White House Chef on Food-Desert Fight

Sam Kass, Obama's healthy-food adviser, deflects criticism of his quest for healthier communities.

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David Giesbrecht/NBC/NBCU/Getty Images

Last month a front-page story in the New York Times emphasized two studies that appeared to challenge the notion that food deserts -- districts with limited or no access to affordable and nutritious foods, yet rich in stores hawking junk food -- are a real problem. The studies, recently published in the journals Social Science & Medicine and the American Journal of Preventive Medicine, found that building more supermarkets in poor urban communities is an ineffective response to the epidemic of childhood obesity. Despite campaigns over the past decade to improve community access to fresh produce and other healthy foods, the data show that obesity rates have not budged.

One such campaign that focuses on fresh-food access in underserved neighborhoods is first lady Michelle Obama's Let's Move! initiative, launched in 2010 with a pledge to eradicate all U.S. food deserts within seven years. Right-wing critics of the first lady pounced on the Times story, which also noted that many poor neighborhoods have plenty of grocery stores, as indisputable proof that food deserts are a make-believe issue and Let's Move! a waste of time and money.

Yet Sam Kass, the White House senior policy adviser for healthy-food initiatives (who also serves double duty as White House assistant chef), notes some holes in the premise.

For one, the administration does not think that all poor urban neighborhoods are food deserts, in the first place. While many high-poverty communities do in fact have healthy options, the U.S. Department of Agriculture -- which defines a food desert as an area where at least 33 percent of the population lives more than a mile from a supermarket or large grocer in an urban area (the distance is more than 10 miles in a rural area) -- has identified 6,500 underserved areas across the country. Furthermore, public health advocates and policymakers have long viewed improving food access as just one approach to combating obesity. It's never been about just plopping down grocery stores and calling it a day, as the Times article implies.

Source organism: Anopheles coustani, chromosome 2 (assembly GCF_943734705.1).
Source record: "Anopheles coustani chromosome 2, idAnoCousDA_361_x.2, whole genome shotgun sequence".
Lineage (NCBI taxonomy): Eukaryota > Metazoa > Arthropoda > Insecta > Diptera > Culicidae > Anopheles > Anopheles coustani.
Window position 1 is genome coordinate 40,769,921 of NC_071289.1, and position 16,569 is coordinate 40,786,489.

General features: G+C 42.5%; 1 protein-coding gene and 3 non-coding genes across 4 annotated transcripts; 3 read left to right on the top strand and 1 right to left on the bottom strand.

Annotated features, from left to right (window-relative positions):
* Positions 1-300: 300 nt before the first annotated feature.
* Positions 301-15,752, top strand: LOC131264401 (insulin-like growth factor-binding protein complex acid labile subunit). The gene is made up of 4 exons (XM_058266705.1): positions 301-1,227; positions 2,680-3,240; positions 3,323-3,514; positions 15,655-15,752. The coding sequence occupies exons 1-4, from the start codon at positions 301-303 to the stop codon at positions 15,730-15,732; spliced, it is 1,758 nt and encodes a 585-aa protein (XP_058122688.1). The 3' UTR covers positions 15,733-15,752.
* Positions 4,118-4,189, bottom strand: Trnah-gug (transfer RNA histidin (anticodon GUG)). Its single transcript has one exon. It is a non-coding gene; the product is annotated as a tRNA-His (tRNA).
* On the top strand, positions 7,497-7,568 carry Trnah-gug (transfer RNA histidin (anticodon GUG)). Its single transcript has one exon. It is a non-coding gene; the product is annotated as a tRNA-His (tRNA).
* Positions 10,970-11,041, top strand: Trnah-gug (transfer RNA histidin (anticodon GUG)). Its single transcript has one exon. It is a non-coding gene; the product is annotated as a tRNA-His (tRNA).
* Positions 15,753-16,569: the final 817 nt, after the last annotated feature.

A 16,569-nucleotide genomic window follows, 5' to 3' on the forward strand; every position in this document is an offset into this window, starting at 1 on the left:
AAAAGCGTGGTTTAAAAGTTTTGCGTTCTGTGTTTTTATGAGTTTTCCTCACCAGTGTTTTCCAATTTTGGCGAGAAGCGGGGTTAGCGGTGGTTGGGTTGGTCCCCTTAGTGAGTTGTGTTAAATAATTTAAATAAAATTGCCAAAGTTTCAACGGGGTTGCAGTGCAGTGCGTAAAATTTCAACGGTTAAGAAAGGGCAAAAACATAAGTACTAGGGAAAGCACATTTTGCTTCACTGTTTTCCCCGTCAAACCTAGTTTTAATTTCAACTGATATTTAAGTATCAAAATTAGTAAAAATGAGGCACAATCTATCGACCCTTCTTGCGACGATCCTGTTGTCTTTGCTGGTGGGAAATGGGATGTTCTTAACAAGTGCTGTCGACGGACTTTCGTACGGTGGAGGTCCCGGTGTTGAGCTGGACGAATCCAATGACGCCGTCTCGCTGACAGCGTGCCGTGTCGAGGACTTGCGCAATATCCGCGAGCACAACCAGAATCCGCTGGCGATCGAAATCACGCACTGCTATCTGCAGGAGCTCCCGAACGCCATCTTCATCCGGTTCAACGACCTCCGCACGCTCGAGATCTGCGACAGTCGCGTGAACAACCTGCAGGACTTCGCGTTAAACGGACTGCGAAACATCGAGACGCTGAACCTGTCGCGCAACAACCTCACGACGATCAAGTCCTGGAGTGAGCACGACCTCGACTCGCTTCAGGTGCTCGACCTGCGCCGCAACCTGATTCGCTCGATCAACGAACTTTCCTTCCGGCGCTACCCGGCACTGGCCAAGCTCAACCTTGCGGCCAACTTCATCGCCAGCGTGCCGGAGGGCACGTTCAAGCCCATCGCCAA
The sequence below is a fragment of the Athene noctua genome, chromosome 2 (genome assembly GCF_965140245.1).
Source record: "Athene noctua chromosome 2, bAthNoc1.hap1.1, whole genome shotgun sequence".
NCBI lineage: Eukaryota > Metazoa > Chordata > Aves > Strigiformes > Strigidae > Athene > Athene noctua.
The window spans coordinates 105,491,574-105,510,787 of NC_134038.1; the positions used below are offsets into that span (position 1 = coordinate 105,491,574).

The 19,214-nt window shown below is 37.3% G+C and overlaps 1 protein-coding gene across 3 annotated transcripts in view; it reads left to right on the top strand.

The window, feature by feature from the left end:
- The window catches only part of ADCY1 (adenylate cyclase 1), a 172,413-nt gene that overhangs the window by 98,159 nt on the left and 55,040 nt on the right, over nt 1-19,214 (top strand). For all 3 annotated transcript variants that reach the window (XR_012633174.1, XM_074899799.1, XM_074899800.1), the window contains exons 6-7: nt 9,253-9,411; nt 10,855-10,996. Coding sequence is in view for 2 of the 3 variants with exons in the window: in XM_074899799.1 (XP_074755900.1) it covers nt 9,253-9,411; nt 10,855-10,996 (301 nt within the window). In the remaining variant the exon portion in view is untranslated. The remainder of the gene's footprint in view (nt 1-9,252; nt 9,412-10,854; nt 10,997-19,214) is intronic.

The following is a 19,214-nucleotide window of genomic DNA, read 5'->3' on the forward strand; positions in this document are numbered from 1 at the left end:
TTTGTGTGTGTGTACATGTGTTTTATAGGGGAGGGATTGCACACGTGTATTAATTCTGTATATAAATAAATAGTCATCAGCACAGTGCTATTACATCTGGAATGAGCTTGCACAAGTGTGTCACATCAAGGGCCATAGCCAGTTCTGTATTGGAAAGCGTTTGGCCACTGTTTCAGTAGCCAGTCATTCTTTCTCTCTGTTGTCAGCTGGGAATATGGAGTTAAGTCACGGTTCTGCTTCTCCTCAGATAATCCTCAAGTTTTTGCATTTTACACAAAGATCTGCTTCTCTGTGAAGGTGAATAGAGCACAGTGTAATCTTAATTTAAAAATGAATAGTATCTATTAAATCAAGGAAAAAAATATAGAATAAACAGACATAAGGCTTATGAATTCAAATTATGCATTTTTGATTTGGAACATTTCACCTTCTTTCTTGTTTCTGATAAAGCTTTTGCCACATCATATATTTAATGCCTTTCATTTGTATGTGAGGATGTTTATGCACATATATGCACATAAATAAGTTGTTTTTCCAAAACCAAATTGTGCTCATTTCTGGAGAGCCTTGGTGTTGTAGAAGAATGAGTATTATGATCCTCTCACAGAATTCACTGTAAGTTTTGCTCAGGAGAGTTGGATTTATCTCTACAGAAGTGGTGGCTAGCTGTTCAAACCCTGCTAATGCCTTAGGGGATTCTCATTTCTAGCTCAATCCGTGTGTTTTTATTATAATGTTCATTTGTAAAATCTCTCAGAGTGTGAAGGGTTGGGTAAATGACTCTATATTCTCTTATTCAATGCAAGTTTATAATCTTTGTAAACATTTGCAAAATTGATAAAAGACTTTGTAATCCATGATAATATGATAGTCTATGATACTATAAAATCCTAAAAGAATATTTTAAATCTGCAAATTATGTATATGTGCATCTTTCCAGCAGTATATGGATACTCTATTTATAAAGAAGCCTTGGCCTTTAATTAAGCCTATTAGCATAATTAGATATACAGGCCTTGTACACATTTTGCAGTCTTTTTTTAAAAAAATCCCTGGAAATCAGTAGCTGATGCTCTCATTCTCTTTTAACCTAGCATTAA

"At the heart of Let's Move! is providing families with the information they need to make the best choices that they can for their kids," Kass told The Root. "But for parents living in areas that have very limited or no access to healthy or affordable food, where families have to shop at gas stations and corner stores to feed their families, the notion of choice simply doesn't mean anything to them."

Kass pointed out that numerous other studies show a link between living in underserved areas and poor health outcomes. A recent report that also ran in the American Journal of Preventive Medicine found a clear association between neighborhoods with nearby supermarkets and lower childhood obesity rates.

"Is the only thing we need to do is get healthy foods in neighborhoods at an affordable price? If we did only that, would that solve our problem? Absolutely not," said Kass. "But do we know that it's a key component of a comprehensive solution? Absolutely."

One Piece of the Puzzle

Kass cites other pillars of the Let's Move! campaign -- including nutrition education, encouraging physical activity and working on all of these issues from early childhood -- as examples of further interventions that are needed to change people's habits for the better.

To illustrate the complexity of the puzzle, he described the Fresh Grocer, a 46,000-square-foot supermarket in a low-income neighborhood of Philadelphia. When Michelle Obama launched Let's Move! she visited the market, which opened in 2009 after the community had gone 10 years without a grocery store.

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